Love Boat Lobby Fights BP Victims

Fight disinformation: Sign up for the free Mother Jones Daily newsletter and follow the news that matters.


A few weeks ago, I wrote a story about how the families of the Deepwater Horizon explosion victims can’t really sue for major damages over BP’s negligence in the explosion, thanks to an ancient maritime law called the Death on the High Seas Act (DOHSA). The story predicted that while Congress was attempting to remedy that situation with the SPILL Act, one of the biggest obstacles to justice for the rig workers would not be BP but the cruise ship industry, whose passengers occasionally suffer untimely deaths, disappearances and other accidents at sea.

Well, turns out the Love Boat lobby has indeed stepped up to do BP’s dirty work in fighting the SPILL Act. Late Tuesday, the Cruise Lines International Association (CLIA) sent a letter to members of the Florida congressional delegation “strongly” opposing the bill because it would allow cruise ship victims to sue the companies for noneconomic damages. That would open the industry up to real liability for all the crime and other bad stuff that happens to hapless passengers. CLIA says the bill would expose it to lawsuits that could prove to be extremely unpredictable, the same line Exxon took in its many appeals of the Valdez lawsuit. CLIA is joined in its campaign by the U.S. Chamber of Commerce, which naturally is opposed to any law that might make it easier for the little people to sue big corporations that kill them.

How the floating hotel biz will fare is unclear. Lobbying on the other side along with the BP workers’ families are the Parents of Murdered Children, the National Center for Victims of Crime, and the International Cruise Victims Association, which is made up of lots of families of people who went on cruises and never came back. They have pretty compelling stories to combat the industry’s need for “predictability.” But as Kendell Carver, ICA’s president, wrote on June 17 to Rep. John Conyers (D-Mich.), the cruise ship industry has spent millions to avoid liability for accidents on its ships (some of which seem like the stuff of a summer blockbuster disaster movie). Meanwhile, ICV is an all-volunteer organization with pretty much no money to fight back. We’ll see whose influence prevails this afternoon, when the House is scheduled to vote on the bill.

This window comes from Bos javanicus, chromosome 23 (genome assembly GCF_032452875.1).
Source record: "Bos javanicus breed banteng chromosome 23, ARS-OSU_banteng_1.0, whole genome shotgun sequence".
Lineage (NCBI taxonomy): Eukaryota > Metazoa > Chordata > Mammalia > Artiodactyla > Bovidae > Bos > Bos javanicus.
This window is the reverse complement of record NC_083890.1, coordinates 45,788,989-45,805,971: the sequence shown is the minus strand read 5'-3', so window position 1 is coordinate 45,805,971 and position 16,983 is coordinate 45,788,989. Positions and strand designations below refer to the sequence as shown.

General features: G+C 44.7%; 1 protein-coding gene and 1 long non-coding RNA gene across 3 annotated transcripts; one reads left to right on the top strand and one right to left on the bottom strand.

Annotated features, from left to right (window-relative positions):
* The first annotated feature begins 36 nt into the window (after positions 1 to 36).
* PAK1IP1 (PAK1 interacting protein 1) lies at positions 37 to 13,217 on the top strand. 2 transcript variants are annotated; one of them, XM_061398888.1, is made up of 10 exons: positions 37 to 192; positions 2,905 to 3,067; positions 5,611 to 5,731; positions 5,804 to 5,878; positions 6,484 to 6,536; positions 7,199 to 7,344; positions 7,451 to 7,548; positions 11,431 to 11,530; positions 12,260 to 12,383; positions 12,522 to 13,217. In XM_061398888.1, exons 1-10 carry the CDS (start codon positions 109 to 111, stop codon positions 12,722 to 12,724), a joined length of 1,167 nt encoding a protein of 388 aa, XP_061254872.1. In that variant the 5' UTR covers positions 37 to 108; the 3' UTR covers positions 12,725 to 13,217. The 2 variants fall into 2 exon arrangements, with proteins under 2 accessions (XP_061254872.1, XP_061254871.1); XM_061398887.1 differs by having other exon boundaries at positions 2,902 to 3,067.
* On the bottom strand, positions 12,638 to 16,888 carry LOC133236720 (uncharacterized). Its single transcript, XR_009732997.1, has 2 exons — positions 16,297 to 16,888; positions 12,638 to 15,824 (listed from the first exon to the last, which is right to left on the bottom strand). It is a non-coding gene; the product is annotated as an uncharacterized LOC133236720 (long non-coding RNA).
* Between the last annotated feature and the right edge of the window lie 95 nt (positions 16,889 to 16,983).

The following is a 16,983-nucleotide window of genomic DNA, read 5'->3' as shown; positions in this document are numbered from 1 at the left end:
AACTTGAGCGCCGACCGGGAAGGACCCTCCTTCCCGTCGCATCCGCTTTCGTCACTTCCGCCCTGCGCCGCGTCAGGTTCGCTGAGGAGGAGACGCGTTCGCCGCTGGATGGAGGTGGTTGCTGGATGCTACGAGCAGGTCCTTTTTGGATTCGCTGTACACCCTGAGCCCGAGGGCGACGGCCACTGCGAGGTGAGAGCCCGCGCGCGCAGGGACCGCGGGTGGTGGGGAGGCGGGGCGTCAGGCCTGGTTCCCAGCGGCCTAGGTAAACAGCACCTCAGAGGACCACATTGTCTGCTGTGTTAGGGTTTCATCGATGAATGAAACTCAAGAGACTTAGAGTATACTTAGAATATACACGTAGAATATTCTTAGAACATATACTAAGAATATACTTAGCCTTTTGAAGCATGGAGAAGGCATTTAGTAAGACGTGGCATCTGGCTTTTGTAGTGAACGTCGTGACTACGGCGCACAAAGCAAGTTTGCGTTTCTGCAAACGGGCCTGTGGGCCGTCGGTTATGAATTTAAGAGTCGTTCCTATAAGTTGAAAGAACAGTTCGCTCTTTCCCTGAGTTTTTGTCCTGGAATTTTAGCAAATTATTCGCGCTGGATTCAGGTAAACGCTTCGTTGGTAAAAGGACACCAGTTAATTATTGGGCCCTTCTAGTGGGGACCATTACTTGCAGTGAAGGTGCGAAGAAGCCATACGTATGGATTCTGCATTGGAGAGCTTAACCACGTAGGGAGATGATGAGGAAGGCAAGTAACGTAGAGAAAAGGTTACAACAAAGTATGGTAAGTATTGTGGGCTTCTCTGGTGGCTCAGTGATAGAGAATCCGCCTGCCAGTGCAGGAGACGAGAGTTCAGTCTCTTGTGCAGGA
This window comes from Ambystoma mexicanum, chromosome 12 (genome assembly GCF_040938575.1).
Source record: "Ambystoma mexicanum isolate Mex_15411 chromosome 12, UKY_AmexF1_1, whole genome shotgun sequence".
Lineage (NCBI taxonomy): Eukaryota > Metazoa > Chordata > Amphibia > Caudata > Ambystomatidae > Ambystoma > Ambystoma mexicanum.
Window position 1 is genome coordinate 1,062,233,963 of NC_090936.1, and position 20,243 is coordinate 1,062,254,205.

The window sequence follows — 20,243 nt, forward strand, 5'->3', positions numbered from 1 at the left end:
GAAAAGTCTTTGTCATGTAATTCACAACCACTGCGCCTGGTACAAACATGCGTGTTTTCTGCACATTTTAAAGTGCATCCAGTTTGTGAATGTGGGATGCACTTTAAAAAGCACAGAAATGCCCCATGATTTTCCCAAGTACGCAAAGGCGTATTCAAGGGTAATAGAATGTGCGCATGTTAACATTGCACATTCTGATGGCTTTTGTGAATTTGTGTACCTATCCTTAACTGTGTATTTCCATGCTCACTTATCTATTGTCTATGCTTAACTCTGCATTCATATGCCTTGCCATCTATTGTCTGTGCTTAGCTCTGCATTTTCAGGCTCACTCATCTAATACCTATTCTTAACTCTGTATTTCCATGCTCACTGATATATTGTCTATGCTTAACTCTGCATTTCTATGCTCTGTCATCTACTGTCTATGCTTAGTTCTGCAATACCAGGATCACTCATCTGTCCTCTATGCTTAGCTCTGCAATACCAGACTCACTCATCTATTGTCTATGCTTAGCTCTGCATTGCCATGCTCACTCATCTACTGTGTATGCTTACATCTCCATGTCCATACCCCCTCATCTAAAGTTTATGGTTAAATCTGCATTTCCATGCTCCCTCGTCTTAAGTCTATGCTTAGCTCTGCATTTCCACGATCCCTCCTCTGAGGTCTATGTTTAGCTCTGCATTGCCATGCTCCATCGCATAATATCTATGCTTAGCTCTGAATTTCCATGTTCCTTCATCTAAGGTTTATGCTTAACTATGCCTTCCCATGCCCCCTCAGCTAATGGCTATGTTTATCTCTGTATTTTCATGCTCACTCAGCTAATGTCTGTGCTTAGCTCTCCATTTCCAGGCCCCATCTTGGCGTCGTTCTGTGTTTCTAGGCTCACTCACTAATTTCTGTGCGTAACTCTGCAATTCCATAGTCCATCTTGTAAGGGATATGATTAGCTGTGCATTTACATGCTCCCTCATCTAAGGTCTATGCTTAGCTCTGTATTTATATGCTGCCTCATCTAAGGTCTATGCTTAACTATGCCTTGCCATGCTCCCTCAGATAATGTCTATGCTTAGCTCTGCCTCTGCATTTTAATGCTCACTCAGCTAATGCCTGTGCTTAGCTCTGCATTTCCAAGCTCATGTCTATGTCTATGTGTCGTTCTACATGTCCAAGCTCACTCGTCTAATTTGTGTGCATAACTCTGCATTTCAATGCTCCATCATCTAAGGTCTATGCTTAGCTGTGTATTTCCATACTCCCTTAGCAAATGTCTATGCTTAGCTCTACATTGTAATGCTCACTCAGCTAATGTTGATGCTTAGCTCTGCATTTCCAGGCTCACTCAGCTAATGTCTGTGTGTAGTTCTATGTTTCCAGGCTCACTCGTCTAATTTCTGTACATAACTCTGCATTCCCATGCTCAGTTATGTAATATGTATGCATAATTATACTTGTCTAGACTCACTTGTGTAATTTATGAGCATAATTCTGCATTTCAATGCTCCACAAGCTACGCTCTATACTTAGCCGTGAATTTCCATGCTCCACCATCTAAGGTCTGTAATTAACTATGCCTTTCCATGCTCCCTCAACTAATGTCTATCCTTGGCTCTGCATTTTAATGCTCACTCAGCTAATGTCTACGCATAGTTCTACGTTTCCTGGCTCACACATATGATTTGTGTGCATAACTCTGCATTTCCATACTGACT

FOLLOW THE MONEY

Corporations and billionaires don’t fund journalism like ours that exists to shake things up. Instead, support from readers allows Mother Jones to call it like it is without fear, favor, or false equivalence.

And right now, a longtime friend of Mother Jones has pledged an incredibly generous gift to inspire—and double—giving from online readers. That's huge! Because you can see that our fall fundraising drive is well behind the $325,000 we need to raise. So if you agree that in-depth, fiercely independent journalism matters right now, please support our work and help us raise the money it takes to keep Mother Jones charging hard. Your gift, and all online donations up to $94,000 total, will be matched and go twice as far—but only until the November 9 deadline.

$400,000 to go: Please help us pick up the pace!

payment methods

FOLLOW THE MONEY

Corporations and billionaires don’t fund journalism like ours that exists to shake things up. Instead, support from readers allows Mother Jones to call it like it is without fear, favor, or false equivalence.

And right now, a longtime friend of Mother Jones has pledged an incredibly generous gift to inspire—and double—giving from online readers. That's huge! Because you can see that our fall fundraising drive is well behind the $325,000 we need to raise. So if you agree that in-depth, fiercely independent journalism matters right now, please support our work and help us raise the money it takes to keep Mother Jones charging hard. Your gift, and all online donations up $94,000 total, will be matched and go twice as far—but only until the November 9 deadline.

$400,000 to go: Please help us pick up the pace!

payment methods

We Recommend

Latest

Sign up for our free newsletter

Subscribe to the Mother Jones Daily to have our top stories delivered directly to your inbox.

Get our award-winning magazine

Save big on a full year of investigations, ideas, and insights.

Subscribe

Support our journalism

Help Mother Jones' reporters dig deep with a tax-deductible donation.

Donate